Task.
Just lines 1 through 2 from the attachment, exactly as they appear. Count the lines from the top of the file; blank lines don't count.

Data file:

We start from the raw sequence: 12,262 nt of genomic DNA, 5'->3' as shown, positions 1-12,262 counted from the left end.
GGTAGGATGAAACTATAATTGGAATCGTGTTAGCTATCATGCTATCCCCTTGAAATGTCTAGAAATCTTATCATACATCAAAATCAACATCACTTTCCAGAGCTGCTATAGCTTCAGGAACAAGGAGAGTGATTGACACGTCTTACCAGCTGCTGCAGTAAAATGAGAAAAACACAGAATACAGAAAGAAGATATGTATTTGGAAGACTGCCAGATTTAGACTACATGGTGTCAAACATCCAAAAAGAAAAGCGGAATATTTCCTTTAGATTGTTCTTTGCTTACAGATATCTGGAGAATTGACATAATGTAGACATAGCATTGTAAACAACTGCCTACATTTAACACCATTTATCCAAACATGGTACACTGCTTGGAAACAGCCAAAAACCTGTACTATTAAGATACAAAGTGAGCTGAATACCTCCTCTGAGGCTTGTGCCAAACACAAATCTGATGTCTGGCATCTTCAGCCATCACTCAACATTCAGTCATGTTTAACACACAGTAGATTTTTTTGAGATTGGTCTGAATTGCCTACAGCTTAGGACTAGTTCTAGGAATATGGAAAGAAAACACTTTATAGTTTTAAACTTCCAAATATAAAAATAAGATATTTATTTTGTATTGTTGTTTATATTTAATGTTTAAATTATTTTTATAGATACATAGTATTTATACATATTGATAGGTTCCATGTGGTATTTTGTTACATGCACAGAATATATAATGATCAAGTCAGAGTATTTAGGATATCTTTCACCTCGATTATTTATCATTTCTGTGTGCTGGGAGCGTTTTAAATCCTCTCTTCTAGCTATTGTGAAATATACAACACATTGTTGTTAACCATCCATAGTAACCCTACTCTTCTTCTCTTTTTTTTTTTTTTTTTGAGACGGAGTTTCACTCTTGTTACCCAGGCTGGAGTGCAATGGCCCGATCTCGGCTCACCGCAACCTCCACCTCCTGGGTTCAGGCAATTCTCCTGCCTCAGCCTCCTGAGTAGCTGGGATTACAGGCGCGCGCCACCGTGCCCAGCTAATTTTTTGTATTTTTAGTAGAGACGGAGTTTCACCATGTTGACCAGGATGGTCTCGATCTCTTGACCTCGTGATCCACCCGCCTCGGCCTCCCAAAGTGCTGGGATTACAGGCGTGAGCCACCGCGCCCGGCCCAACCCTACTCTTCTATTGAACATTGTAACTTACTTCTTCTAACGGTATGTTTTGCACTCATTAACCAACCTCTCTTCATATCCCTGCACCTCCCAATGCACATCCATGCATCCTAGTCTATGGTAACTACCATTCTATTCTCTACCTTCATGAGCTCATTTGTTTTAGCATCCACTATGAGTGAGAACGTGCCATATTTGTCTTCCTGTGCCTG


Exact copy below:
We start from the raw sequence: 12,262 nt of genomic DNA, 5'->3' as shown, positions 1-12,262 counted from the left end.
GGTAGGATGAAACTATAATTGGAATCGTGTTAGCTATCATGCTATCCCCTTGAAATGTCTAGAAATCTTATCATACATCAAAATCAACATCACTTTCCAGAGCTGCTATAGCTTCAGGAACAAGGAGAGTGATTGACACGTCTTACCAGCTGCTGCAGTAAAATGAGAAAAACACAGAATACAGAAAGAAGATATGTATTTGGAAGACTGCCAGATTTAGACTACATGGTGTCAAACATCCAAAAAGAAAAGCGGAATATTTCCTTTAGATTGTTCTTTGCTTACAGATATCTGGAGAATTGACATAATGTAGACATAGCATTGTAAACAACTGCCTACATTTAACACCATTTATCCAAACATGGTACACTGCTTGGAAACAGCCAAAAACCTGTACTATTAAGATACAAAGTGAGCTGAATACCTCCTCTGAGGCTTGTGCCAAACACAAATCTGATGTCTGGCATCTTCAGCCATCACTCAACATTCAGTCATGTTTAACACACAGTAGATTTTTTTGAGATTGGTCTGAATTGCCTACAGCTTAGGACTAGTTCTAGGAATATGGAAAGAAAACACTTTATAGTTTTAAACTTCCAAATATAAAAATAAGATATTTATTTTGTATTGTTGTTTATATTTAATGTTTAAATTATTTTTATAGATACATAGTATTTATACATATTGATAGGTTCCATGTGGTATTTTGTTACATGCACAGAATATATAATGATCAAGTCAGAGTATTTAGGATATCTTTCACCTCGATTATTTATCATTTCTGTGTGCTGGGAGCGTTTTAAATCCTCTCTTCTAGCTATTGTGAAATATACAACACATTGTTGTTAACCATCCATAGTAACCCTACTCTTCTTCTCTTTTTTTTTTTTTTTTTGAGACGGAGTTTCACTCTTGTTACCCAGGCTGGAGTGCAATGGCCCGATCTCGGCTCACCGCAACCTCCACCTCCTGGGTTCAGGCAATTCTCCTGCCTCAGCCTCCTGAGTAGCTGGGATTACAGGCGCGCGCCACCGTGCCCAGCTAATTTTTTGTATTTTTAGTAGAGACGGAGTTTCACCATGTTGACCAGGATGGTCTCGATCTCTTGACCTCGTGATCCACCCGCCTCGGCCTCCCAAAGTGCTGGGATTACAGGCGTGAGCCACCGCGCCCGGCCCAACCCTACTCTTCTATTGAACATTGTAACTTACTTCTTCTAACGGTATGTTTTGCACTCATTAACCAACCTCTCTTCATATCCCTGCACCTCCCAATGCACATCCATGCATCCTAGTCTATGGTAACTACCATTCTATTCTCTACCTTCATGAGCTCATTTGTTTTAGCATCCACTATGAGTGAGAACGTGCCATATTTGTCTTCCTGTGCCTG